Inclusion – Does anyone have a plan?

In this rousing blog, David Cameron challenges us to reflect upon the current meaning and purpose of inclusion. 

Share your experience in the comments below.


Does anyone have a plan?

I wonder if anyone else thinks that this is a question worth asking. Recent weeks have certainly put it at the forefront of my mind. We have had concerns expressed that “the presumption of mainstreaming is not working” and a criticism that inclusion was not serving the interest of young people. I wasn’t sure who was going to be surprised by that. The experience that I have had has always been that “inclusion” appeared to work better with younger pupils, and the risk of exclusion grew with the age of the pupils. Young people were consistently more likely to be in alternative provision or on long-term or repetitive exclusions in their last two years before reaching school leaving age than at any other time. I am confident that any analysis of national data would support that. For youngsters, whose behaviour was a concern, my sense was that as the level of physical threat they presented increased, any commitment to their inclusion diminished.

I became depressed at the level of spending on young people who were in alternative provision with no realistic expectation that they would return to mainstream schooling. The level of investment was such that it dominated much of the thinking about the whole budget. When I was Director of Children’s Services in Stirling we commissioned consultants to look specifically at this area of spend. We felt that we could not adequately invest in preventative strategies and maintain the commitment that we had made to these older children. That situation doesn’t seem to have changed. I am now involved with both Kibble and Mirren Park schools and the age profile remains the same.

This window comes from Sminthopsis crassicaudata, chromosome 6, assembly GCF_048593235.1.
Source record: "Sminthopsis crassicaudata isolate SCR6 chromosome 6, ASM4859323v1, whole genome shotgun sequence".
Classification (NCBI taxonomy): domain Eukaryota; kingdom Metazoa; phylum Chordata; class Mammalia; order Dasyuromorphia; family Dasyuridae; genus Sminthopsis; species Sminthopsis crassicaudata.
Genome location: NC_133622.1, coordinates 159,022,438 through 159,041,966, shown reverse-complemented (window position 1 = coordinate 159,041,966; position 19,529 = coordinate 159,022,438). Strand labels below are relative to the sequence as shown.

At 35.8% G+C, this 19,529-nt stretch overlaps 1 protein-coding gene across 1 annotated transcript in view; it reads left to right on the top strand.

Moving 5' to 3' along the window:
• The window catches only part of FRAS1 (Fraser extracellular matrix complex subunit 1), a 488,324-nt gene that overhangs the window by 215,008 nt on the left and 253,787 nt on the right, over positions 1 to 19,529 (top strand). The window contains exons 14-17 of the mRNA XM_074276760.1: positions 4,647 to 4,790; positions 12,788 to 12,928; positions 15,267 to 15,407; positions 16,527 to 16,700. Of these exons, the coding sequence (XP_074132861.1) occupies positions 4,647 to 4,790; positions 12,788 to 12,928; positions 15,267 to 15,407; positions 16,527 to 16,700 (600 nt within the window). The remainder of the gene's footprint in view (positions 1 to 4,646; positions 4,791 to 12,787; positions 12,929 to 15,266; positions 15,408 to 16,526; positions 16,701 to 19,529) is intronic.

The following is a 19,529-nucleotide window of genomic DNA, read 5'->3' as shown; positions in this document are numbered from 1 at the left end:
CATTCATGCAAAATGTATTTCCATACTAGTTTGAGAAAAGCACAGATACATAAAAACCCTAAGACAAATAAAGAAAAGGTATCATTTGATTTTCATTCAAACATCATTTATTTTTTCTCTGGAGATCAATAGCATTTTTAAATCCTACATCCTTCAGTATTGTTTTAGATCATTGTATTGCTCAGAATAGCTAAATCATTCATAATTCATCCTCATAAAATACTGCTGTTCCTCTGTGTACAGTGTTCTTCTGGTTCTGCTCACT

To have young people excluded at the point of transition from school makes a mockery of any commitment to inclusion. It is as sad as the situation that far too many young people face as they move on from special schools and find that the range of options open to them is desperately restricted. Who wants a policy based on the “presumption of mainstreaming for a while, maybe until it becomes too difficult”? Yet it seems that that is the policy that we have had for years and, worse still, we have too often been smug about it.

As Head of Education in East Lothian, I encountered significant criticism when we decided to open a new specialist provision for younger children on the basis that “it flew in the face of inclusion”. Then, as now, I wished that there was more commitment to learners and less to slogans. I have always had the view that we needed a range of provision to meet a spectrum of need. My clichéd allegory was with swimming pools where there might be a training pool, a shallow end and a deep end and users could move between these as they saw fit. They could also stay in the shallow end until they were able to cope in the deep end and return there if they lost confidence or whatever. That model made sense to me. There should be provision that offers choice to young people and their parents. There should be opportunities for young people at all ages and stages to have interventions that would allow their needs to be addressed.

We should blur the lines between “mainstream”, “alternative” or “specialist” provision; our thinking should be less stark in terms of “either or”, and we need to think about “right for now”. Rather this than obsess with the idea that there is some form of provision which will always be right for every young person.

I often use the quote that “purpose is not simply a target that an organisation aims to achieve. It is its reason for being”. Inclusion is not a purpose; it could be a way in which we fulfil our purpose in education and surely that is to enable all young people to develop and fulfil their potential. If that is the ambition that we have, we need far better planning than we currently have. We need a plan which allows flexibility and fluidity, which offers a range of provision and which aims to have young people included with their peers at the end of their formal education as often as they are at the beginning.

It would be great to get a debate about this through PINS. In education we seem too easily seduced by the dichotomy and the adoption of positions, let’s start 2017 on the quest for synthesis and progress.


David Cameron
Education Consultant
Find him tweeting @realdcameron